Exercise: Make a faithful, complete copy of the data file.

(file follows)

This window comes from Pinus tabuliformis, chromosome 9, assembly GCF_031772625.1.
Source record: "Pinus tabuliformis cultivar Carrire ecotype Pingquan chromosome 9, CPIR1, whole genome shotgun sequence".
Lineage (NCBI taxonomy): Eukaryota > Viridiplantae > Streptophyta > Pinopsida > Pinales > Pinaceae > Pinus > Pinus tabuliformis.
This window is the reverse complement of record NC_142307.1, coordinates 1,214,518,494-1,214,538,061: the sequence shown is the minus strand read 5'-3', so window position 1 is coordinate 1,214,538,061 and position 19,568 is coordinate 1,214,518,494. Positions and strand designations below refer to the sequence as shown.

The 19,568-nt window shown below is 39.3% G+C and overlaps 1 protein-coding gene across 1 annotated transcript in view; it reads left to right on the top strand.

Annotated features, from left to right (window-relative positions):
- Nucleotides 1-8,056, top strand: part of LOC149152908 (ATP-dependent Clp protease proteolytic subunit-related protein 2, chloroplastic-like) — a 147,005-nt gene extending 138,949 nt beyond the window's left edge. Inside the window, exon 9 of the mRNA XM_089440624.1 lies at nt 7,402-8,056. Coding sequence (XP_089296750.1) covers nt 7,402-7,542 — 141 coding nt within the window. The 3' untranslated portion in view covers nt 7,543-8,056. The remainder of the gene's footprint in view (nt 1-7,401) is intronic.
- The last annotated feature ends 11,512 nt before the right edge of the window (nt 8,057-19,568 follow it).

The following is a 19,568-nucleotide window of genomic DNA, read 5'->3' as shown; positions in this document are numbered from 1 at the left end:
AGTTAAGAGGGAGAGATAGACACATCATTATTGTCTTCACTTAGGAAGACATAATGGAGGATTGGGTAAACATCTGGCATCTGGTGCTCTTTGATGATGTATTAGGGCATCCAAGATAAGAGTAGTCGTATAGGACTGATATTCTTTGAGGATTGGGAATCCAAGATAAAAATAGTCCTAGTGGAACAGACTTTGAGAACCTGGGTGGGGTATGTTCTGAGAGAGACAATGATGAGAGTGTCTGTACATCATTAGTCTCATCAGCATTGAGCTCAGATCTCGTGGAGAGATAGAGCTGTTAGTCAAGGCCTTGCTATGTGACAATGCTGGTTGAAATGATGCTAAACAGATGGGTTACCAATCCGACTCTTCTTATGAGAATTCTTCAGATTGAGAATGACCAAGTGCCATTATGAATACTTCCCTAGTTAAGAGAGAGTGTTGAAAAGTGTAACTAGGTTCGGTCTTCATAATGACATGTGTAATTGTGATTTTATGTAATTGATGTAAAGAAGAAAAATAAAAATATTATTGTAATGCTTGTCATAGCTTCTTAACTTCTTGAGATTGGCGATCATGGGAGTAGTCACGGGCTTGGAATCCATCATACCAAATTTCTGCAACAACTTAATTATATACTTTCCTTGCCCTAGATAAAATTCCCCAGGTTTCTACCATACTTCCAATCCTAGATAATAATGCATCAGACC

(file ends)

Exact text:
This window comes from Pinus tabuliformis, chromosome 9, assembly GCF_031772625.1.
Source record: "Pinus tabuliformis cultivar Carrire ecotype Pingquan chromosome 9, CPIR1, whole genome shotgun sequence".
Lineage (NCBI taxonomy): Eukaryota > Viridiplantae > Streptophyta > Pinopsida > Pinales > Pinaceae > Pinus > Pinus tabuliformis.
This window is the reverse complement of record NC_142307.1, coordinates 1,214,518,494-1,214,538,061: the sequence shown is the minus strand read 5'-3', so window position 1 is coordinate 1,214,538,061 and position 19,568 is coordinate 1,214,518,494. Positions and strand designations below refer to the sequence as shown.

The 19,568-nt window shown below is 39.3% G+C and overlaps 1 protein-coding gene across 1 annotated transcript in view; it reads left to right on the top strand.

Annotated features, from left to right (window-relative positions):
- Nucleotides 1-8,056, top strand: part of LOC149152908 (ATP-dependent Clp protease proteolytic subunit-related protein 2, chloroplastic-like) — a 147,005-nt gene extending 138,949 nt beyond the window's left edge. Inside the window, exon 9 of the mRNA XM_089440624.1 lies at nt 7,402-8,056. Coding sequence (XP_089296750.1) covers nt 7,402-7,542 — 141 coding nt within the window. The 3' untranslated portion in view covers nt 7,543-8,056. The remainder of the gene's footprint in view (nt 1-7,401) is intronic.
- The last annotated feature ends 11,512 nt before the right edge of the window (nt 8,057-19,568 follow it).

The following is a 19,568-nucleotide window of genomic DNA, read 5'->3' as shown; positions in this document are numbered from 1 at the left end:
AGTTAAGAGGGAGAGATAGACACATCATTATTGTCTTCACTTAGGAAGACATAATGGAGGATTGGGTAAACATCTGGCATCTGGTGCTCTTTGATGATGTATTAGGGCATCCAAGATAAGAGTAGTCGTATAGGACTGATATTCTTTGAGGATTGGGAATCCAAGATAAAAATAGTCCTAGTGGAACAGACTTTGAGAACCTGGGTGGGGTATGTTCTGAGAGAGACAATGATGAGAGTGTCTGTACATCATTAGTCTCATCAGCATTGAGCTCAGATCTCGTGGAGAGATAGAGCTGTTAGTCAAGGCCTTGCTATGTGACAATGCTGGTTGAAATGATGCTAAACAGATGGGTTACCAATCCGACTCTTCTTATGAGAATTCTTCAGATTGAGAATGACCAAGTGCCATTATGAATACTTCCCTAGTTAAGAGAGAGTGTTGAAAAGTGTAACTAGGTTCGGTCTTCATAATGACATGTGTAATTGTGATTTTATGTAATTGATGTAAAGAAGAAAAATAAAAATATTATTGTAATGCTTGTCATAGCTTCTTAACTTCTTGAGATTGGCGATCATGGGAGTAGTCACGGGCTTGGAATCCATCATACCAAATTTCTGCAACAACTTAATTATATACTTTCCTTGCCCTAGATAAAATTCCCCAGGTTTCTACCATACTTCCAATCCTAGATAATAATGCATCAGACC